Energy-hungry office towers, university buildings, shopping centres and even chocolate factories will switch to wind power this week in a deal brokered by Melbourne City Council.
Under the 10-year agreement, wind will power landmark city buildings such as the Strand Arcade, the GPO and the Capitol Theatre.
The deal will cover dozens of sites, including new offices at 271 Spring Street, Victoria University Tower and the National Australia Bank headquarters at 500 Bourke Street.
The buying group, led by RMIT University, includes Deakin University, Cbus Property, major commercial property group ISPT and Mondelez International, which owns Cadbury. Also part of the deal are construction company Fulton Hogan and Citywide Asphalt.
Yaloak South wind farm near Ballan, west of Melbourne, will provide most of the electricity to the group via retailer Tango Energy starting from Wednesday. The deal secures 110 gigawatt hours of electricity, the equivalent of powering more than 22,000 homes a year. It is the second Melbourne Renewable Energy Project deal brokered by the council, following a tender process.
Deputy lord mayor Arron Wood visited the Mondelez International chocolate factory in Ringwood, which makes Cadbury and Natural Confectionary Company products, before Monday’s announcement.
“You can now eat your Easter egg and think, ‘Good, it was produced with 100 per cent renewable energy,’ ” Cr Wood said. “I’m not sure that means chocolate is without guilt, but it makes it a lot better.”
Mondelez International director of integrated supply chain Mohamed Shalaby said switching to renewables at its Ringwood and Scoresby factories would cut the company’s emissions in Australia by 80 per cent. That will reduce its carbon footprint by about 40,000 tonnes a year.
RMIT and Cbus have both committed to being carbon neutral by 2030, while Deakin University is aiming for 2025. Fulton Hogan Infrastructure Services said powering its asphalt plants with renewables would reduce its carbon emissions by 7000 tonnes.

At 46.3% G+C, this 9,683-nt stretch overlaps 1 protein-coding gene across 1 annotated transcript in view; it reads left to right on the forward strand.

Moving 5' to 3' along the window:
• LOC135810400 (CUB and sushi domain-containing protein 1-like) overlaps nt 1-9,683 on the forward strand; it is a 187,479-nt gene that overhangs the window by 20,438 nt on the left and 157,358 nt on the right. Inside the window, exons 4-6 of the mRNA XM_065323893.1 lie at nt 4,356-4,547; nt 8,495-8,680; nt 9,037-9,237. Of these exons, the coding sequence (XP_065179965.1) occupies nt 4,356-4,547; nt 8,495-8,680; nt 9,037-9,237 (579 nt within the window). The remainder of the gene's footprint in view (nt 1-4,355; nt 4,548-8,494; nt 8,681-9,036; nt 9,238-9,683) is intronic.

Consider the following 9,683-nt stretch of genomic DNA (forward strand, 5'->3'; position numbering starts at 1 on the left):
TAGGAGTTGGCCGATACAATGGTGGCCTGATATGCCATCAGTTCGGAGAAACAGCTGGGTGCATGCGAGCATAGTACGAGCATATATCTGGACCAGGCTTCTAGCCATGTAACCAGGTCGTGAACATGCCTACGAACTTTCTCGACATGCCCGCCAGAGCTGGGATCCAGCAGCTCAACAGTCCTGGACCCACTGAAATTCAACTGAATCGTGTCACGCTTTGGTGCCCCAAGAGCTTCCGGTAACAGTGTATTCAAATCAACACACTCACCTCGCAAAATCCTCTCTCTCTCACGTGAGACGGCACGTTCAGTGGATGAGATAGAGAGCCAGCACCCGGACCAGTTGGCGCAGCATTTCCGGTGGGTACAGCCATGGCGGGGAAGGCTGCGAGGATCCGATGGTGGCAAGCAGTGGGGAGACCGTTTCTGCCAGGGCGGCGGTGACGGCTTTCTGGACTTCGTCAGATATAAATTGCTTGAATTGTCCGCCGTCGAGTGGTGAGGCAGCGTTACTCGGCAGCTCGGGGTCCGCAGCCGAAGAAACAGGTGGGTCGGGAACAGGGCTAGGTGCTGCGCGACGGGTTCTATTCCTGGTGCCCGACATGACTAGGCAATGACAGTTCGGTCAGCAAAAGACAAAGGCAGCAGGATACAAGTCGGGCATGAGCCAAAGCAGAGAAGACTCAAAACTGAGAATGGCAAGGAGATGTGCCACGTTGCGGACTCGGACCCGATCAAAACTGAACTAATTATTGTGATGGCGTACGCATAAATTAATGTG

The deputy lord mayor said the partners had shown “enormous leadership” by transitioning together.
“The purchase of renewable energy certainly has a positive environmental impact, but it also makes economic sense,” he said. We know the energy market can fluctuate a lot … [The] project allows the buying group to lock in price certainty. So it’s not only good for our planet, but great for the hip pocket,” Cr Wood said.
Under the first Melbourne Renewable Energy Project, 14 buyers helped construct a wind farm at Crowlands near Ararat and committed to purchasing 88 gigawatt hours of electricity a year.
Combined, the two projects will reduce the equivalent of 5 per cent of City of Melbourne emissions each year.
City of Melbourne is already carbon neutral, and has committed to reducing emissions within all of the municipality to net zero by 2040.
Cr Wood said the state and federal governments needed to invest more in the national grid to assist major renewable projects. He also wants the federal government to set a tougher renewable energy target, and look to the industry as part of the economic recovery from the pandemic.
“I think the change is well and truly on as far as the renewable sector goes, but we really do need that certainty from the federal government,” Cr Wood said.
“We’d love to see the federal government really use the current COVID pandemic to create stimulus jobs from a really ambitious renewable energy build, because there’s certainly a lot of jobs to be had, many of those in the regions.”